Problem #3: You are in the wrong mode!
Or in other words: “there’s nothing wrong with your vacuum at all!”
Usually, the vacuum needs to be adjusted at a suitable height in order to achieve optimal results. So if your vacuum does not seem to pick up anything off the floor even if the roller is running smoothly, it may be on the wrong setting for the type of floor you’re working on.
The different levels of height can be determined by words such as “deep pile, medium pile, short pile, bare floor” or by numbers from 1 to 5 (depending on the type and brand of vacuum). The thinner your carpet, the closer the vacuum should be lowered.
“Bare floor” is the lowest your vacuum can go, and it is for any tile, wood, or other hard flooring because it will seal the vacuum to your floor and perform the most powerful suction.
Therefore, if your vacuum does not suck up any debris or bread crumbs off the floor, don’t rush to the vacuum machine repair shop just yet.
Keep calm and figure out whether it’s on the right setting or not.
If it’s on the right setting but still not working, then look for the next signs.
Problem #4: My vacuum smells like burnt rubber!
First things first: disconnect the power cord.
Vacuum cleaners consist of multiple components that work together to provide suction to remove dirt, debris, dust, and everything in between. There is a belt located in the bottom plate, which is connected to the motor together with the roller bush. It works to guide the debris up the hose and into the dirt canister.
A burning smell develops is a result of a component malfunctioning. Most of the parts are made from industrial materials such as rubber or plastic, which explains the hideous smell that is coming out of your vacuum cleaner.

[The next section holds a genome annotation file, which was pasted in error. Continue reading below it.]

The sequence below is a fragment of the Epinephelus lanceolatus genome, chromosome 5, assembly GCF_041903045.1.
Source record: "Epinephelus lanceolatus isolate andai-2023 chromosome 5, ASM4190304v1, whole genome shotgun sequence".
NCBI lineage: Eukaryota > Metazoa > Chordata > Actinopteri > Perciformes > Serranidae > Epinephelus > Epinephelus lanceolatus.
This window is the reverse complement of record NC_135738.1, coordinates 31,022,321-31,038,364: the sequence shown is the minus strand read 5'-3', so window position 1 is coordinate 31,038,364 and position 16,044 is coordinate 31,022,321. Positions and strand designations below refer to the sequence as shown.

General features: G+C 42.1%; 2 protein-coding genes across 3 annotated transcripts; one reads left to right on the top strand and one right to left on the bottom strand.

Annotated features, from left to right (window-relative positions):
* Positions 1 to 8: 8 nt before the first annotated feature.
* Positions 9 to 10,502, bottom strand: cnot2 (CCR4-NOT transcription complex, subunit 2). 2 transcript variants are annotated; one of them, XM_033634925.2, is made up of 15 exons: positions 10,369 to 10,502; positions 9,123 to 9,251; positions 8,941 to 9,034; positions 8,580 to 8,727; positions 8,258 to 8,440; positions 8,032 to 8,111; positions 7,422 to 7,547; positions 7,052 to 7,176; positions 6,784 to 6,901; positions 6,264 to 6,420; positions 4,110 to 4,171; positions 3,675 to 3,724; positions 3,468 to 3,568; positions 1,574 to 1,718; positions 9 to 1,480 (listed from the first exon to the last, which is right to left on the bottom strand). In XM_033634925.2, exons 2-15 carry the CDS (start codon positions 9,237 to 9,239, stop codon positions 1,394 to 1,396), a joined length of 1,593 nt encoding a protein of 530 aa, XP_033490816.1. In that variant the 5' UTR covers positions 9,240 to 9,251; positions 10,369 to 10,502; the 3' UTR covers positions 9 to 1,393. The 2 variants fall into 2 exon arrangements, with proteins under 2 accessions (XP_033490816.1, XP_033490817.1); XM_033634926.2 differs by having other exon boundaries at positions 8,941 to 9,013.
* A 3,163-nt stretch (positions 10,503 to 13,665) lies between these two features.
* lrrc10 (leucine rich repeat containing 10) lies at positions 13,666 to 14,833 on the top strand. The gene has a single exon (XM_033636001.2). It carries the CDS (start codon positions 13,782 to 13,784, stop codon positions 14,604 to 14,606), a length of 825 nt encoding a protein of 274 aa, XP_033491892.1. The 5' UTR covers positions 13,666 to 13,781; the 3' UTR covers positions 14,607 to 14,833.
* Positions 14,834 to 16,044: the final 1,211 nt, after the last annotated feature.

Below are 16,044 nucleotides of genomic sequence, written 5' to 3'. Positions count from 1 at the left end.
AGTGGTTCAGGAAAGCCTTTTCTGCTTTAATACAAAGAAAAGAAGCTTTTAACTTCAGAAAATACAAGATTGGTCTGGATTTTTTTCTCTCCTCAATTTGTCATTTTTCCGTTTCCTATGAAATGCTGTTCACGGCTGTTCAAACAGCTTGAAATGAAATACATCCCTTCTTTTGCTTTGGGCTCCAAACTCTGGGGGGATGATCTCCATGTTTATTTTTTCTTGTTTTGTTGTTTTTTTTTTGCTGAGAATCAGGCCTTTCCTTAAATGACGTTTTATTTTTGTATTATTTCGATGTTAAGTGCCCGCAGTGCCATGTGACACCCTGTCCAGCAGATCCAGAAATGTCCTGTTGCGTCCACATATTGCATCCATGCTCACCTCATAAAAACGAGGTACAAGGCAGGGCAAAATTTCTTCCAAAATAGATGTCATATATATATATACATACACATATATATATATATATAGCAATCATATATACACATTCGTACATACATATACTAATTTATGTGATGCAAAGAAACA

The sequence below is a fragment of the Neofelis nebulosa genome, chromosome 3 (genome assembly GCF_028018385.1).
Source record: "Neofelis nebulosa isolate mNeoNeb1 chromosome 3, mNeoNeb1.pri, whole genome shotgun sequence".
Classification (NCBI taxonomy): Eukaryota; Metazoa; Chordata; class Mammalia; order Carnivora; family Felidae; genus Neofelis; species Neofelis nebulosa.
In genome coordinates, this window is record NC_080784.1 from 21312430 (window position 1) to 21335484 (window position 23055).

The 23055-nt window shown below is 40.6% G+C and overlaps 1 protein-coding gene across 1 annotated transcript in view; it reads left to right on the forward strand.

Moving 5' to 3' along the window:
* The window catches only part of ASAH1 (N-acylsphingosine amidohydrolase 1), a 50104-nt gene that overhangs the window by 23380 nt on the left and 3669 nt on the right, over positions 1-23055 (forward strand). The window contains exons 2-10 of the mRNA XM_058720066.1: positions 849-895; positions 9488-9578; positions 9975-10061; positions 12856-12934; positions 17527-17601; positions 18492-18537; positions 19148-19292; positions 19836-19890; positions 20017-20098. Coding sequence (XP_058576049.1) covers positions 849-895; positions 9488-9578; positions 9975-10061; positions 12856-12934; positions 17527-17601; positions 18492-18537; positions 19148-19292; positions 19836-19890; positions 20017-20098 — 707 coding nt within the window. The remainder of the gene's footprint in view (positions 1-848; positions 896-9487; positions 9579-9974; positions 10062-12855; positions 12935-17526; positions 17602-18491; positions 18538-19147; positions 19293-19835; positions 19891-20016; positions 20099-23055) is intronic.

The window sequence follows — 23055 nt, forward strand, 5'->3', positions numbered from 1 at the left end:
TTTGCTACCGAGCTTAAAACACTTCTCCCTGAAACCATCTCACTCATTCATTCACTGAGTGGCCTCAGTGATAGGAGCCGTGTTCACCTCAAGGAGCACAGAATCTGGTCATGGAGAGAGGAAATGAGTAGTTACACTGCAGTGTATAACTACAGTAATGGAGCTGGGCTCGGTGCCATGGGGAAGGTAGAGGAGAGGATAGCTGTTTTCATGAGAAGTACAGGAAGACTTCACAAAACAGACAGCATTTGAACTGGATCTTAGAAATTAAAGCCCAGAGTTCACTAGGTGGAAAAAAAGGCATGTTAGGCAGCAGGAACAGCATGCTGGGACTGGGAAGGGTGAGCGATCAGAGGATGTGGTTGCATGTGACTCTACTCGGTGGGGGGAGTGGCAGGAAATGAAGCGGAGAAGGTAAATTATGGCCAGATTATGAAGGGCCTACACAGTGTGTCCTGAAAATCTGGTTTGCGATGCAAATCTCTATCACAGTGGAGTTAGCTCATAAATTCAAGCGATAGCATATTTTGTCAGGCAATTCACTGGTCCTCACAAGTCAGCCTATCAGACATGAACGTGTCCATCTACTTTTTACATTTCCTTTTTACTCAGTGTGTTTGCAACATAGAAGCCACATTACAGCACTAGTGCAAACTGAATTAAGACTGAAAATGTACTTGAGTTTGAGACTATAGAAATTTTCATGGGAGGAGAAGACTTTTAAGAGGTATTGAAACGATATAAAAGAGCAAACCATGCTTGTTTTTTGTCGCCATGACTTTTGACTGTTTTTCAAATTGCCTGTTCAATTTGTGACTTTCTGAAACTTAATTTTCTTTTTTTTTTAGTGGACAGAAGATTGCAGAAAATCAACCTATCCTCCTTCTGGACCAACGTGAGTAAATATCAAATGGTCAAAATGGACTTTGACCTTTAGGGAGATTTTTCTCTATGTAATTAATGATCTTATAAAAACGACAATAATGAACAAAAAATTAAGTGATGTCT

Check the belt
Repairing vacuum cleaners when it gives off a burning smell means a quick check-through to find the cause. Normally, I would do a bottom-up check, starting with the belt. Flip your vacuum over and use a screwdriver to remove the bottom plate and look for the belt.
The type of suction your vacuum cleaner operates on will dictate the location of the belt, which is either on the side or in the middle. If yours is side suction, the belt will be positioned on the side opposite of the hose attachment place. If your vacuum runs on central suction units, the belt can be found in the middle of the bottom plate.
Take the belt off by unlooping it from the metal spindle and the roller brush. Some vacuum models will require removing the roller brush in order to locate the belt.
Check if there is any string, hair, or carpet fiber that is obstructing the movement of the belt. Pull them all out, then clean or replace the belt.
If your vacuum cleaner has a rubber belt, it is best to replace it once a year for optimal performance. If yours is a metal belt and runs on a gear assembly, replace it after a period of time recommended by the manufacturer.
Roller brush may be broken
After cleaning the belt, go ahead and examine the condition of the roller brush. Sometimes it can be broken in half or stop rolling due to overuse or improper vacuuming, which can also result in emitting a burnt odor.
If the roller brush is in abnormal condition and you do not know how to fix it, I suggest you have it inspected by an authorized service center.
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When you spot no problems with the belt or the roller brush and the vacuum continues giving off a burnt rubber smell, then a faulty motor could be the reason. In such case, there is nothing much you can do but to bring it to a service center (unless you are a mechanic who knows how to repair vacuum cleaners with no difficulty).
If you are vacuuming over a large object or an area rug and something gets stuck between the brush roller and the belt, the burning rubber smell can come as a result. To fix the problem, simply pull the rug or object out of the machine.
I have summarized some of the more commonly encountered problems with vacuum cleaners. Even though there is a limit to what you can do when your vacuum cleaner is ‘under the weather’ you can always help to keep it healthy by emptying the dirt bin once a week or after each use (to avoid the unpleasant smell), often clean the belt and roller brush, and free them from any kind of clog.
Hope these help!